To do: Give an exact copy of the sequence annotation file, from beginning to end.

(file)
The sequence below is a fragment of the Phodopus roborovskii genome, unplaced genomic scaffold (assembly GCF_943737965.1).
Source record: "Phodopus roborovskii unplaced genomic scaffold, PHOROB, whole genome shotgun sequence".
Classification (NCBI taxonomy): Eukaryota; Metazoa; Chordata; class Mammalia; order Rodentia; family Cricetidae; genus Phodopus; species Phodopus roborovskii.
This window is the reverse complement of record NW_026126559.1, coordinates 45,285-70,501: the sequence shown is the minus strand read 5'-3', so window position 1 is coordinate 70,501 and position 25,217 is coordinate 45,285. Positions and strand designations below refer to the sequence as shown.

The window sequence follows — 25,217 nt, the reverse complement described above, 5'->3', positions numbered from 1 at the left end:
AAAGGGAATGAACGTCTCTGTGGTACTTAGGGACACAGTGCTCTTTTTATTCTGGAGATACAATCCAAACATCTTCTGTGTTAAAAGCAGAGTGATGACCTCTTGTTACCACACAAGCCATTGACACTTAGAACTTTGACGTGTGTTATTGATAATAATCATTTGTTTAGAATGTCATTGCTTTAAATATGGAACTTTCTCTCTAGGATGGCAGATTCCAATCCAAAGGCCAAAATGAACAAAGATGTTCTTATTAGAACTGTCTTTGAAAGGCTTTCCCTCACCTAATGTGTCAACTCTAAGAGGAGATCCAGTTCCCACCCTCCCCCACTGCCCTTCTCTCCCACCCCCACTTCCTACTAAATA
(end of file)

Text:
The sequence below is a fragment of the Phodopus roborovskii genome, unplaced genomic scaffold (assembly GCF_943737965.1).
Source record: "Phodopus roborovskii unplaced genomic scaffold, PHOROB, whole genome shotgun sequence".
Classification (NCBI taxonomy): Eukaryota; Metazoa; Chordata; class Mammalia; order Rodentia; family Cricetidae; genus Phodopus; species Phodopus roborovskii.
This window is the reverse complement of record NW_026126559.1, coordinates 45,285-70,501: the sequence shown is the minus strand read 5'-3', so window position 1 is coordinate 70,501 and position 25,217 is coordinate 45,285. Positions and strand designations below refer to the sequence as shown.

The window sequence follows — 25,217 nt, the reverse complement described above, 5'->3', positions numbered from 1 at the left end:
AAAGGGAATGAACGTCTCTGTGGTACTTAGGGACACAGTGCTCTTTTTATTCTGGAGATACAATCCAAACATCTTCTGTGTTAAAAGCAGAGTGATGACCTCTTGTTACCACACAAGCCATTGACACTTAGAACTTTGACGTGTGTTATTGATAATAATCATTTGTTTAGAATGTCATTGCTTTAAATATGGAACTTTCTCTCTAGGATGGCAGATTCCAATCCAAAGGCCAAAATGAACAAAGATGTTCTTATTAGAACTGTCTTTGAAAGGCTTTCCCTCACCTAATGTGTCAACTCTAAGAGGAGATCCAGTTCCCACCCTCCCCCACTGCCCTTCTCTCCCACCCCCACTTCCTACTAAATA